Talk:Tesco bomb campaign

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Good article Tesco bomb campaign has been listed as one of the Social sciences and society good articles under the good article criteria. If you can improve it further, please do so. If it no longer meets these criteria, you can reassess it.
Article milestones
Date Process Result
May 2, 2011 Good article nominee Listed
Did You Know
A fact from this article appeared on Wikipedia's Main Page in the "Did you know?" column on April 23, 2011.
The text of the entry was: Did you know ... that police used cryptic messages placed in a newspaper and disguised as Mensa puzzles to communicate with the perpetrator of a letter bomb campaign?

GA Review[edit]

This review is transcluded from Talk:Tesco bomb campaign/GA1. The edit link for this section can be used to add comments to the review.

Reviewer: Deryck C. 23:10, 29 April 2011 (UTC)

I saw the title on WP:GAN and thought, hmmm, interesting article. I ended up reading all of it, and so I might as well review it.

Not found in cited source, please provide additional citation (or prove me wrong)
  • Operation Hornbill, was one of the most secretive ever undertaken by Dorset Police
    • Added separate inline footnote number to this one. --Deryck C. 21:47, 1 May 2011 (UTC)
  • a bomb disposal team from the British Army was despatched to the scene
  • the Army's bomb disposal team was stationed in Bournemouth—something that only usually happens when political party conferences are held in the town—and placed on stand-by
    • These three are all in the first source—the ITV documetary transcript
  • was a 51-year-old widower
    • Age is in the BBC article "Tesco blackmail 'bomber' jailed"; widower cited (the source doesn't use the word, but says His wife Erika died at the family home in November 1992...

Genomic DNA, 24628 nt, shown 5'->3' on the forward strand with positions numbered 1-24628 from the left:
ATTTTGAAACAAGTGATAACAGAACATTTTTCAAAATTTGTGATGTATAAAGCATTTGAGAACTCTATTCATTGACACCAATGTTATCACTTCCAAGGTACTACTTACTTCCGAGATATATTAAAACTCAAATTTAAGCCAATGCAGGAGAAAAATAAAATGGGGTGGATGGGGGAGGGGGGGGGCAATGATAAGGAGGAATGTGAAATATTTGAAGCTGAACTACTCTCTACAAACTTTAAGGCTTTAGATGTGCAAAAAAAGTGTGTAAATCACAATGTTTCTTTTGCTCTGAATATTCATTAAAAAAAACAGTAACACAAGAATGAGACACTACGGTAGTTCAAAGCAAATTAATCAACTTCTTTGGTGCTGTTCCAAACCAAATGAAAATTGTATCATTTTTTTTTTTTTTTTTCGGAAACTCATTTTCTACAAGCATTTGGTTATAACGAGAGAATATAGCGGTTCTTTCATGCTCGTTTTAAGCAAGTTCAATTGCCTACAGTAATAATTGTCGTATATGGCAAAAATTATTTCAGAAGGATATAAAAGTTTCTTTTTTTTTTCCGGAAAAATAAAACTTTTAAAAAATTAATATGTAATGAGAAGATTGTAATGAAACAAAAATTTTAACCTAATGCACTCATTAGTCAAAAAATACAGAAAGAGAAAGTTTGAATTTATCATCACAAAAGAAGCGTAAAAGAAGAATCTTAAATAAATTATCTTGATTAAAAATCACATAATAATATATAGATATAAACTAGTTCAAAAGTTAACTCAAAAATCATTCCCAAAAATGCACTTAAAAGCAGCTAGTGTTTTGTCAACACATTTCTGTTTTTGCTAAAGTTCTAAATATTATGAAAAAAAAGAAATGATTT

A few more citations and we are there!

GA review (see here for what the criteria are, and here for what they are not)
  1. It is reasonably well written.
    a (prose): b (MoS for lead, layout, word choice, fiction, and lists):
  2. It is factually accurate and verifiable.
    a (references): b (citations to reliable sources): c (OR):
    (I don't think it's really possible for any original research to exist on this kind of articles.)
  3. It is broad in its coverage.
    a (major aspects): b (focused):
    Having finished reading the story on this article doesn't leave me wanting, so that's a pass.
  4. It follows the neutral point of view policy.
    Fair representation without bias:
  5. It is stable.
    No edit wars, etc.:
  6. It is illustrated by images, where possible and appropriate.
    a (images are tagged and non-free images have fair use rationales): b (appropriate use with suitable captions):
    I can believe that there are no free images relevant to this article, so (6) is irrelevant.
  7. Overall:
    Pass/Fail:

Possible future improvements beyond GA[edit]

  1. This article currently relies heavily on 3 web sources. This reliance may hinder further progress and promotion of this article.
    Indeed, but the sources cited are about the only decent ones on the subject, though I will dig to see if I can find more. Offline sources are alongshot, though.
  2. To meet further standards, inline citations for the lead section may be necessary.
    I always write my lead after I write the body so that it's a summary of the body. Since all the information is in the body, it shouldn't require citations.